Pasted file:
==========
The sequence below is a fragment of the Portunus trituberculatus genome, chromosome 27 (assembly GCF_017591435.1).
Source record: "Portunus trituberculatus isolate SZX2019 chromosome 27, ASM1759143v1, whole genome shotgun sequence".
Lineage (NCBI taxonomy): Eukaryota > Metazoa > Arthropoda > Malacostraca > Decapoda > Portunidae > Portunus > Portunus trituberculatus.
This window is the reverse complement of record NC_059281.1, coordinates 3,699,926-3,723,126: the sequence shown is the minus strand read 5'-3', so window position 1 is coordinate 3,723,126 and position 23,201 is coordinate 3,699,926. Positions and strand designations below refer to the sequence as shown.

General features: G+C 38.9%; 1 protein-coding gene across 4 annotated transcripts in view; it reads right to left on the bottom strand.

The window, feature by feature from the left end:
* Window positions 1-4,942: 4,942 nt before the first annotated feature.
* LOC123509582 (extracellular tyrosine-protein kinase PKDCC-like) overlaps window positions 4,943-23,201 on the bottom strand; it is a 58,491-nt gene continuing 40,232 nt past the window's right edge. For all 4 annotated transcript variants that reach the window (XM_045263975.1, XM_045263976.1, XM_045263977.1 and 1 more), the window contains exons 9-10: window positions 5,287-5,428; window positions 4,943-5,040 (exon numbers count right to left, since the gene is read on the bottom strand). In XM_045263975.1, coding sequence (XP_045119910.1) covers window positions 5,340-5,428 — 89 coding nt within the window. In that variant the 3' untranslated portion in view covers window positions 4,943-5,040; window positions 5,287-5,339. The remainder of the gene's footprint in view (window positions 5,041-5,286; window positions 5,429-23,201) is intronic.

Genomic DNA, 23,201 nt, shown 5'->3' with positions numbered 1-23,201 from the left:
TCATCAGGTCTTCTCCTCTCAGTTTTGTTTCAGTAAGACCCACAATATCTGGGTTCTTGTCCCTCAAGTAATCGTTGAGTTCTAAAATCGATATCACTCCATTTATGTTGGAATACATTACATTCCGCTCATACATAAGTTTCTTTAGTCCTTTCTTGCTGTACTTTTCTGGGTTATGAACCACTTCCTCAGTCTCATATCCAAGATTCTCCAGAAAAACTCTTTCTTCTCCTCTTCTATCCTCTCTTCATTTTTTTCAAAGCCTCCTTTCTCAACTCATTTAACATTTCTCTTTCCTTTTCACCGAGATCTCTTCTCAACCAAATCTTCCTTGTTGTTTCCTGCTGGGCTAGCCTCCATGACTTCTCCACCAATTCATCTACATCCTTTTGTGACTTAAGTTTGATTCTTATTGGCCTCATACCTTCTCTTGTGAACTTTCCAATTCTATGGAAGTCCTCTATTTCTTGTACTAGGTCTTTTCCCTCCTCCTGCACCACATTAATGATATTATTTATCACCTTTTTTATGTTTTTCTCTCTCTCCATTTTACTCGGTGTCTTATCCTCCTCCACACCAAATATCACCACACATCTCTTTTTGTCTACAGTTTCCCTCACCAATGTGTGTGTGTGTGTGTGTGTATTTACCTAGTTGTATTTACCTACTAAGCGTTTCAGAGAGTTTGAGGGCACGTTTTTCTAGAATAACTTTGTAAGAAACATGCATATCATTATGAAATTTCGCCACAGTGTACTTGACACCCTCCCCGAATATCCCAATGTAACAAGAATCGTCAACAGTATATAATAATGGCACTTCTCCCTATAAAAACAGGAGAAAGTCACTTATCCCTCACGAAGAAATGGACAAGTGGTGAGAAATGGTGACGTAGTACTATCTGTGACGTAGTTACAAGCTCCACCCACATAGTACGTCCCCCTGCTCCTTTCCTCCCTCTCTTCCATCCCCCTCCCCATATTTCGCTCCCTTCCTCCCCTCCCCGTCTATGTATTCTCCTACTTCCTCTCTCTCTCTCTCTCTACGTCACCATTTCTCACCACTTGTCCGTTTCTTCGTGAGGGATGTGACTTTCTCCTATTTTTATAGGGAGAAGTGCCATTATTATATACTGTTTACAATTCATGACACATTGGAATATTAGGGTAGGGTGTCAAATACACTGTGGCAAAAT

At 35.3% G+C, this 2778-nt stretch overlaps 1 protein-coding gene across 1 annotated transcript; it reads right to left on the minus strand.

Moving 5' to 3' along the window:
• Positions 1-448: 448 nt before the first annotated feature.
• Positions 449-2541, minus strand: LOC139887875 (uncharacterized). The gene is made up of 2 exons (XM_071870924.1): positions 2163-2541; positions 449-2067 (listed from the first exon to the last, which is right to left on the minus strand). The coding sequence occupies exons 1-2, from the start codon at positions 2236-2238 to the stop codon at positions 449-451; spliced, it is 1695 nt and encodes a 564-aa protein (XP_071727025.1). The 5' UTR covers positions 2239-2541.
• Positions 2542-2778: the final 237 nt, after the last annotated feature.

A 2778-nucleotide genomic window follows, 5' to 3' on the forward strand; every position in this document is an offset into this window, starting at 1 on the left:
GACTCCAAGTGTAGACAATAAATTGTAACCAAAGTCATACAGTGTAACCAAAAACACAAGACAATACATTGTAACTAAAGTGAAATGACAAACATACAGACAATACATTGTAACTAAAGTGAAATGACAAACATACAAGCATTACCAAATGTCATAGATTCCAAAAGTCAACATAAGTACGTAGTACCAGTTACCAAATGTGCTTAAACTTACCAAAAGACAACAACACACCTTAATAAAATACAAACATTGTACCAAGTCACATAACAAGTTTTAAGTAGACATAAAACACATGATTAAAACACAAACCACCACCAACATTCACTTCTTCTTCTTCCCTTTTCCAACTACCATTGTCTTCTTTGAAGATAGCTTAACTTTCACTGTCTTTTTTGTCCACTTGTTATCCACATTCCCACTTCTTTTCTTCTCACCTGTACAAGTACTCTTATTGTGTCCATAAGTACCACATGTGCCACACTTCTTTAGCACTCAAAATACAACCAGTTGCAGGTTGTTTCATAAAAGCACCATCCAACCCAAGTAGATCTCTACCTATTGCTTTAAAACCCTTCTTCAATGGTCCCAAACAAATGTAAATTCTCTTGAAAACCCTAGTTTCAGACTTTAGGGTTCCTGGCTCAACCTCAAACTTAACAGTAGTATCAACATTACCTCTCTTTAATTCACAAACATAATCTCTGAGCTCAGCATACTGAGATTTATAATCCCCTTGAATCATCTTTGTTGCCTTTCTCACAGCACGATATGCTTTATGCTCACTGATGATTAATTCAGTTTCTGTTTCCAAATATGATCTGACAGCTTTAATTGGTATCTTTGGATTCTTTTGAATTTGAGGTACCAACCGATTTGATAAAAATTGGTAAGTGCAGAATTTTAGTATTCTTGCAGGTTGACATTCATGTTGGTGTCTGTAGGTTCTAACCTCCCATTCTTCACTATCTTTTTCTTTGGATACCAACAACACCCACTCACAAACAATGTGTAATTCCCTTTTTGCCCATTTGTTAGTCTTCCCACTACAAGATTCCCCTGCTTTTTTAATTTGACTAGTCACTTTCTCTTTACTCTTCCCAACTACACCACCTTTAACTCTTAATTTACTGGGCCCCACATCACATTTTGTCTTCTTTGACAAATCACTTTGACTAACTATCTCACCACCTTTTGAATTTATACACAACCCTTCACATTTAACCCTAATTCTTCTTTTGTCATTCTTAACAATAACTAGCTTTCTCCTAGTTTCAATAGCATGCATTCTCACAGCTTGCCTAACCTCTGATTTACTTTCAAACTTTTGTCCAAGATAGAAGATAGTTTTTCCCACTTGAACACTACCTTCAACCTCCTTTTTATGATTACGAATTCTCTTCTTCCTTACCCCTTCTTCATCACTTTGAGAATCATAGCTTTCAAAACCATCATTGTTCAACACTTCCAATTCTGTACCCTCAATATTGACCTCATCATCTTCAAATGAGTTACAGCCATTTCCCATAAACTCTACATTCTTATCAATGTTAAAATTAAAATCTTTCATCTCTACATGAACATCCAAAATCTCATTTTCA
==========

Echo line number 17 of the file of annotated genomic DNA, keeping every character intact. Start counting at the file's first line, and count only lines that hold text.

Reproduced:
GACTCCAAGTGTAGACAATAAATTGTAACCAAAGTCATACAGTGTAACCAAAAACACAAGACAATACATTGTAACTAAAGTGAAATGACAAACATACAGACAATACATTGTAACTAAAGTGAAATGACAAACATACAAGCATTACCAAATGTCATAGATTCCAAAAGTCAACATAAGTACGTAGTACCAGTTACCAAATGTGCTTAAACTTACCAAAAGACAACAACACACCTTAATAAAATACAAACATTGTACCAAGTCACATAACAAGTTTTAAGTAGACATAAAACACATGATTAAAACACAAACCACCACCAACATTCACTTCTTCTTCTTCCCTTTTCCAACTACCATTGTCTTCTTTGAAGATAGCTTAACTTTCACTGTCTTTTTTGTCCACTTGTTATCCACATTCCCACTTCTTTTCTTCTCACCTGTACAAGTACTCTTATTGTGTCCATAAGTACCACATGTGCCACACTTCTTTAGCACTCAAAATACAACCAGTTGCAGGTTGTTTCATAAAAGCACCATCCAACCCAAGTAGATCTCTACCTATTGCTTTAAAACCCTTCTTCAATGGTCCCAAACAAATGTAAATTCTCTTGAAAACCCTAGTTTCAGACTTTAGGGTTCCTGGCTCAACCTCAAACTTAACAGTAGTATCAACATTACCTCTCTTTAATTCACAAACATAATCTCTGAGCTCAGCATACTGAGATTTATAATCCCCTTGAATCATCTTTGTTGCCTTTCTCACAGCACGATATGCTTTATGCTCACTGATGATTAATTCAGTTTCTGTTTCCAAATATGATCTGACAGCTTTAATTGGTATCTTTGGATTCTTTTGAATTTGAGGTACCAACCGATTTGATAAAAATTGGTAAGTGCAGAATTTTAGTATTCTTGCAGGTTGACATTCATGTTGGTGTCTGTAGGTTCTAACCTCCCATTCTTCACTATCTTTTTCTTTGGATACCAACAACACCCACTCACAAACAATGTGTAATTCCCTTTTTGCCCATTTGTTAGTCTTCCCACTACAAGATTCCCCTGCTTTTTTAATTTGACTAGTCACTTTCTCTTTACTCTTCCCAACTACACCACCTTTAACTCTTAATTTACTGGGCCCCACATCACATTTTGTCTTCTTTGACAAATCACTTTGACTAACTATCTCACCACCTTTTGAATTTATACACAACCCTTCACATTTAACCCTAATTCTTCTTTTGTCATTCTTAACAATAACTAGCTTTCTCCTAGTTTCAATAGCATGCATTCTCACAGCTTGCCTAACCTCTGATTTACTTTCAAACTTTTGTCCAAGATAGAAGATAGTTTTTCCCACTTGAACACTACCTTCAACCTCCTTTTTATGATTACGAATTCTCTTCTTCCTTACCCCTTCTTCATCACTTTGAGAATCATAGCTTTCAAAACCATCATTGTTCAACACTTCCAATTCTGTACCCTCAATATTGACCTCATCATCTTCAAATGAGTTACAGCCATTTCCCATAAACTCTACATTCTTATCAATGTTAAAATTAAAATCTTTCATCTCTACATGAACATCCAAAATCTCATTTTCA